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Photo by Alina Grubnyak on Unsplash

Project Management

Does your Project Plan include “Post-implementation Adjustments”?

If the plan includes them, you will appear brilliant. If not, you WILL look sloppy or incompetent. Warranty starts after the adjustment period.


  • Nothing goes perfectly. A recent upgrade of demonstrated that. You must be ready when things don’t go as expected. Even more important, you must prepare your customers for such events. This article shows how to prepare customers and your management. You want to appear proactive, not reactive.

Are you ready for mayhem?

All programs have bugs. You will write them; they will have bugs. You will inherit them; they will have bugs.

Hopefully, the beta testers will catch the worst ones, but they won’t get all of them. Knowing that, you and the people using the programs (app in today’s user terms) need to be ready.

No matter how many beta tests you run, how many parallels, when the app goes to the real users, they will do things that you never imagined. The industry has already solved all of the normal situations, but you need to be ready to handle new ones.

My Management
When I joined EDS, I added “Post-implementation Adjustments” to my first project plan. I usually used 5% of the coding time estimate, or one week, whichever was less. Or if the job ran weekly or monthly, the first cycle.

I explained that it was to cover any problems, from coding to user instructions, which came up immediately upon implementation.

Management said that the warranty covered fixes. I pointed out that the warranty was long term and the adjustments were short term. Also, nobody was allowed to go on vacation during the adjustment period. All team members who originally developed the app were to be present and ready to fix problems.

They let it stay in the plan as an experiment (for them). I had been doing it for years.

Customer Management and Users
Many had bad experiences with IT. They felt ignored, belittled, and generally left to flounder.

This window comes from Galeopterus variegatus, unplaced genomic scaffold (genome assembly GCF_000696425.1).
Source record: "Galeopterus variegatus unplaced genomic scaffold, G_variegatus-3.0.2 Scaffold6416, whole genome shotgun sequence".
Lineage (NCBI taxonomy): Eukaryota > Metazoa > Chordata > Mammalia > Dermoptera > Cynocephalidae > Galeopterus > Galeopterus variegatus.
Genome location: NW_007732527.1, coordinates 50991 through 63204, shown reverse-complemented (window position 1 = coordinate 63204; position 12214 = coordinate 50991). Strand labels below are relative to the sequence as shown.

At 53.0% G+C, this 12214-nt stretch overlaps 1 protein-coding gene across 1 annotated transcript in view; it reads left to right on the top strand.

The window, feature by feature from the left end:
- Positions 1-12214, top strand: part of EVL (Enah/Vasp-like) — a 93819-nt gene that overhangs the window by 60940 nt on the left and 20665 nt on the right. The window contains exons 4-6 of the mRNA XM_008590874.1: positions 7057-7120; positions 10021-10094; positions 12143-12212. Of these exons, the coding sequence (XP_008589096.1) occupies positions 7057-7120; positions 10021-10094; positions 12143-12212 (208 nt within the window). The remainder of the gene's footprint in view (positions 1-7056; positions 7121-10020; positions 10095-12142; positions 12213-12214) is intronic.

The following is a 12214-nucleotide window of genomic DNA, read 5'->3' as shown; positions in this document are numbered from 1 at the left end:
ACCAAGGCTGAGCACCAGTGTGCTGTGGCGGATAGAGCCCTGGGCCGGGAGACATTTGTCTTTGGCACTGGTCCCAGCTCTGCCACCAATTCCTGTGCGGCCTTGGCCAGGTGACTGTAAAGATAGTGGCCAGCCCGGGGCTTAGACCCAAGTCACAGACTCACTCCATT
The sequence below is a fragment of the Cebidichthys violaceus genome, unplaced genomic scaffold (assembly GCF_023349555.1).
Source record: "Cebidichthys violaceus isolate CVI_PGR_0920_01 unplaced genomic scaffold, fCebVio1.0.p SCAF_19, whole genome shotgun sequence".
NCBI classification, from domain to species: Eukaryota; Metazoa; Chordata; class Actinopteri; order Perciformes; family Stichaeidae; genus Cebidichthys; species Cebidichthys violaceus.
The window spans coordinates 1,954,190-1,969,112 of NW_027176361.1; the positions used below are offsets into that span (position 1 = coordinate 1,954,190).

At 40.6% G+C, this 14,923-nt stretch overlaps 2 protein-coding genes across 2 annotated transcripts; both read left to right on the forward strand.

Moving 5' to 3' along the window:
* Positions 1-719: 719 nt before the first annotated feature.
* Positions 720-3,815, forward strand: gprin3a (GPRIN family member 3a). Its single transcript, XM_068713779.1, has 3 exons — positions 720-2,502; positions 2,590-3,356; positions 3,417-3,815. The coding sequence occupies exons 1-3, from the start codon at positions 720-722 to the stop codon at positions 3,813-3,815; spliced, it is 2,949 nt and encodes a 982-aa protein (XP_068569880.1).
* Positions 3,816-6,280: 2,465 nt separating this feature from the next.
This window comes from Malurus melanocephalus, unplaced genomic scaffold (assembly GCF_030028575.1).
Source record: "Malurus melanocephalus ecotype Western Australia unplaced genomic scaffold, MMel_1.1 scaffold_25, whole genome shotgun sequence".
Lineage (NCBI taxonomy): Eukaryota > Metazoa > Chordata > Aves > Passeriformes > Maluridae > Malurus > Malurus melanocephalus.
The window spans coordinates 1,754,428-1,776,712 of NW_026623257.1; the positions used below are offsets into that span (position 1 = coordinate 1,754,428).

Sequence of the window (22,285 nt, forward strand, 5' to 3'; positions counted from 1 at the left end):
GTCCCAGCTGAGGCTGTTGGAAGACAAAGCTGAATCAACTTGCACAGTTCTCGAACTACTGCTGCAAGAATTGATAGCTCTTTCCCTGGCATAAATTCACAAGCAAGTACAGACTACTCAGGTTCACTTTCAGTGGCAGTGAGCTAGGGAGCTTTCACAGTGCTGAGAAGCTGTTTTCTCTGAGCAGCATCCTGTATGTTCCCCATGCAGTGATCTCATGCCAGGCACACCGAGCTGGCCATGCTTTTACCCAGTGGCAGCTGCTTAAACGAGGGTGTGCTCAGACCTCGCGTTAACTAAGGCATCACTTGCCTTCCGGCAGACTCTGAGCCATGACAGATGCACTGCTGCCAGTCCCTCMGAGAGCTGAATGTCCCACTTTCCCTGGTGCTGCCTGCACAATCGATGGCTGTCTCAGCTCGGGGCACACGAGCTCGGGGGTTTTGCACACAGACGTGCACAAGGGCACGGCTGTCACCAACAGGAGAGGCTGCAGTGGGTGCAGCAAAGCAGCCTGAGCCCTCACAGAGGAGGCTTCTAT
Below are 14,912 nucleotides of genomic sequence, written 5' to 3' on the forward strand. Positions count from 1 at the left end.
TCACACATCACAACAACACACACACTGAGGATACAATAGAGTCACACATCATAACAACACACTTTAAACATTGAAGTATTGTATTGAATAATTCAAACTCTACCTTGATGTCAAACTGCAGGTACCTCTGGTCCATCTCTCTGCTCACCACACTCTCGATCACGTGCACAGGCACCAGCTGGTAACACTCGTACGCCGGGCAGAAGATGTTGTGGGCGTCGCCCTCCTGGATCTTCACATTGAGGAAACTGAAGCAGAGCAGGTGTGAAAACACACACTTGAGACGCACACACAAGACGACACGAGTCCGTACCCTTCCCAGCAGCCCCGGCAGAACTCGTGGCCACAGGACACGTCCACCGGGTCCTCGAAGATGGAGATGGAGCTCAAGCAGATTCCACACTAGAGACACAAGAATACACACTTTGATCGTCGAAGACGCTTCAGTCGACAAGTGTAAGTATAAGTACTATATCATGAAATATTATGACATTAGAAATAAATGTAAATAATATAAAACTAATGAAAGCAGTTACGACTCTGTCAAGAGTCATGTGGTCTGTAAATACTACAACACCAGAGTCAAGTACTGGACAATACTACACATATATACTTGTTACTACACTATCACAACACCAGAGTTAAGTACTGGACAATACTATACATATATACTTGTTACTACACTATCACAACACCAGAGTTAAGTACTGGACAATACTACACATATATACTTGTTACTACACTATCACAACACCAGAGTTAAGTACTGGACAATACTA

The idea of “Post-implementation Adjustments” was a completely new concept for them. They weren’t skeptical but had a wait-and-see attitude.

They were thrilled just with the attention when the first project went into production. The problems were trivial for us, but they appreciated that we fixed them immediately.

On a much later project, we had a significant design flaw that took over a day to build a workaround. I don’t know how it ever got past the beta testers.

The customer department head asked, “Was that one of those Post-implementation Adjustments?” My answer, “Well…., yes.” He was not upset and was not surprised by the incident.

Six months after I joined EDS, GM handed down an edict to lay off people. Two department heads managing over 200 engineers told my management, “You can lay off anybody you want as long as it is not Bill.” The adjustment idea, among other things, made an impression.

I hope that Post-implementation Adjustments, or some variation, are a part of every project plan in today’s development world.

If they aren’t part of yours, they should be.

Added March 31, 2020

Doctors without income to cover their practice and their employees due to the coronavirus demonstrates that no plan, like the CORE stimulus package, can cover everything. The bill should have included a method to handle unexpected areas, such as doctors, but didn’t.

The October, 2020 upgrade. How I adapted.

The October, 2020 upgrade. My problems were just cosmetic, he had functionality stop working.

William “Bill” Myers, Analyzes all, Programmer, retired. If you learn anything new, find enjoyment, have a new thought, then I’m successful. Photo: 1st article

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